5. Lend a hand. If you know how to translate or transform meetings, find someone who is struggling (person, partner organization) and devote some time to helping them adapt. This could include serving as a “tech steward” for their meeting – running breakout rooms, setting up shared documents and tools.
Lastly, sometimes using a new tool helps support your experiments. We encourage you to take advantage of the astounding array of tools available to foster engagement and make your collaborative work easier and participation more equitable. These are my current favorites for fostering online interaction:
1. Most Versatile: Google Jamboard
Use this simple and easy whiteboard to create an online collaboration space for almost anything, including brainstorming, strategizing and planning, gathering feedback, and designing. Post Its plus a pen, text and the ability to import images mean you can use it on the spot or create templates for more involved conversations.
2. Good Variety/Most Elegant: Padlet
Use Padlet’s various layouts to gather and sort information and answer questions, create timelines and interactive maps. Participants can add comments and vote on entries to show interest, create priorities and provide feedback. Add photos and links with a click. The mapping and timeline tools allow rapid connection between participants and visualization of information and plans.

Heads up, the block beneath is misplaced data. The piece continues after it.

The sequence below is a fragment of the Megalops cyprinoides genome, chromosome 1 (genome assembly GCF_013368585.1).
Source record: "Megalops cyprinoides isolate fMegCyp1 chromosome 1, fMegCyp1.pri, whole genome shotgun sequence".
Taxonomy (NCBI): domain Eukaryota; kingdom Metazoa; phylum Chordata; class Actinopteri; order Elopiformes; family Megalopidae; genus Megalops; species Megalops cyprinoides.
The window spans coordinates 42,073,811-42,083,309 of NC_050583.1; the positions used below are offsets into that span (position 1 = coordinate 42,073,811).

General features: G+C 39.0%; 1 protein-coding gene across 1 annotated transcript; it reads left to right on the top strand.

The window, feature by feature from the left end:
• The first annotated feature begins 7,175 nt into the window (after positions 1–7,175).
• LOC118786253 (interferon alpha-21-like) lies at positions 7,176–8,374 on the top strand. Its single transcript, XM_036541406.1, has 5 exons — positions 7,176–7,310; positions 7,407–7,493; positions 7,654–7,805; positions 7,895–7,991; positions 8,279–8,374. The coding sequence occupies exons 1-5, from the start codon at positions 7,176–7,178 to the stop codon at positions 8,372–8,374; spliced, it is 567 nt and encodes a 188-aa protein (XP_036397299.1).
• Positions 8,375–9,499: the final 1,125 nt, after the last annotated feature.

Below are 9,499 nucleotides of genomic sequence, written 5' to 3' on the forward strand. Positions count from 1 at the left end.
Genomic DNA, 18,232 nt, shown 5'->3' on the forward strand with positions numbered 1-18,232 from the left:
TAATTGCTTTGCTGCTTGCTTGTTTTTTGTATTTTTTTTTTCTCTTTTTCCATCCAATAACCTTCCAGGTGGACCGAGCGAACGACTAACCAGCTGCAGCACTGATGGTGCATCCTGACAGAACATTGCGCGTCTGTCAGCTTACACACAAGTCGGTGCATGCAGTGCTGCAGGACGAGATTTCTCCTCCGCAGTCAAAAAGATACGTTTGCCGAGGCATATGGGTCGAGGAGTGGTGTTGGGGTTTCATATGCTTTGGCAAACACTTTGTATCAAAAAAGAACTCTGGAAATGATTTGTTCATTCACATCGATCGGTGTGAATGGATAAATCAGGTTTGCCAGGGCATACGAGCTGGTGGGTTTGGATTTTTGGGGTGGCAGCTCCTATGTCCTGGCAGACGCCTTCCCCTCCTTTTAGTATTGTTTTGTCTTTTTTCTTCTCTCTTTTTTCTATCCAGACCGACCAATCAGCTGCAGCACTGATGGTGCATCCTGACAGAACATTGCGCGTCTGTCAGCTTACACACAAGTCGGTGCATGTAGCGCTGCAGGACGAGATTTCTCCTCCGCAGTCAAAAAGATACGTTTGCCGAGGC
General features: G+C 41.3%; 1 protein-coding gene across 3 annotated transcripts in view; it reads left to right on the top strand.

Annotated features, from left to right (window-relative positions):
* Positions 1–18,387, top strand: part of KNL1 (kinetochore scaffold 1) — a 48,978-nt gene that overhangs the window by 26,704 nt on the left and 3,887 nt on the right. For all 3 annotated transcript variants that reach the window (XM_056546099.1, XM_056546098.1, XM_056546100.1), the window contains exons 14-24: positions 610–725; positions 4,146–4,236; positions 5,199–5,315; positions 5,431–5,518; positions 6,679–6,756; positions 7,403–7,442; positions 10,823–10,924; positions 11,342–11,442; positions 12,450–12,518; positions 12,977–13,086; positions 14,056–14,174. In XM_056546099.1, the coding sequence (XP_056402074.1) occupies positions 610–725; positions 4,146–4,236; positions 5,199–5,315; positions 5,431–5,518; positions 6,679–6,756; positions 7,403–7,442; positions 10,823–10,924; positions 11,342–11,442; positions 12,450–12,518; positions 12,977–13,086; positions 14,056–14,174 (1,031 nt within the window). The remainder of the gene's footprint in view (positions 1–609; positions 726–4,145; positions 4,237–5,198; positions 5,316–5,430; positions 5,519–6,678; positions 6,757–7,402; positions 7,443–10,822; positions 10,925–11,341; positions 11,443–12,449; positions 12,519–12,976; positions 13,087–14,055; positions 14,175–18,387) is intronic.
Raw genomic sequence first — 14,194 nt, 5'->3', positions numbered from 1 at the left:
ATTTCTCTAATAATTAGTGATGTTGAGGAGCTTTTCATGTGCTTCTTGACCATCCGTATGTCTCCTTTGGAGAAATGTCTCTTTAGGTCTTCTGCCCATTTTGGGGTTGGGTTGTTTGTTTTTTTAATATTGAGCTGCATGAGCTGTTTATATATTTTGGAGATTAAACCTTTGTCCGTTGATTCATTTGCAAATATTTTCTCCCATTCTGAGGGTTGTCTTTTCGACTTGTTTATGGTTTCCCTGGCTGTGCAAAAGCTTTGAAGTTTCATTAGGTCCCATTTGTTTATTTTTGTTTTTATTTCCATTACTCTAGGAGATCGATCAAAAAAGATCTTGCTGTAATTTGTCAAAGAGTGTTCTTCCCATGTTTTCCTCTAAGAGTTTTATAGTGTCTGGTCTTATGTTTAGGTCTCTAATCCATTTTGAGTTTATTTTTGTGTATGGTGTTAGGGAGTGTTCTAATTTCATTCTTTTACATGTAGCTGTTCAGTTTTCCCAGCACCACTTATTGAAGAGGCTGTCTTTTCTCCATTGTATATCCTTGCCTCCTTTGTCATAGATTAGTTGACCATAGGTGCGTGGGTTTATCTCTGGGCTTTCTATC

3. Support Collaborative Decision Making: Mentimeter
Participants go to menti.com, enter a short code and collaborate immediately. You may have used this as a conference participant to share ideas that get displayed as a word cloud. Dig deeper into the polling tools to support decision making. For example, test agreement using the “Scales” format and facilitate discussion based on the responses to build consensus.
If you’re stuck, looking for ways to get started, or just want to talk through some participatory design ideas, contact ICL consultant, Peter Lane: peter(at)icl(dot)org, for a free 30 minute conversation.
— Sarah Clark, Senior Associate
1 thought on “Step Forward Smartly in 2021: Tips and Tools for Getting People Together”
well done Sarah. Thank you! One participatory approach that I’ve re-integrated into my work – is transitioning from constant audio/visual platforms to the old-fashioned email phone/conference call – and yes – a call that is ONLY audio, no visual. While possibly counter intuitive to the wonderful technology that has connected us, I’m finding that folks appreciate having a reprieve, periodically, from the constant visual aspect of our meetings/discussions – and that an audio only call/meeting frees people up to walk, change positions, or be generally less attentive to whole body posturing that the virtual meeting environments often demand of us in spaces that potentially have far more distractions. Thanks for the thoughtful respite provided in your guidance here.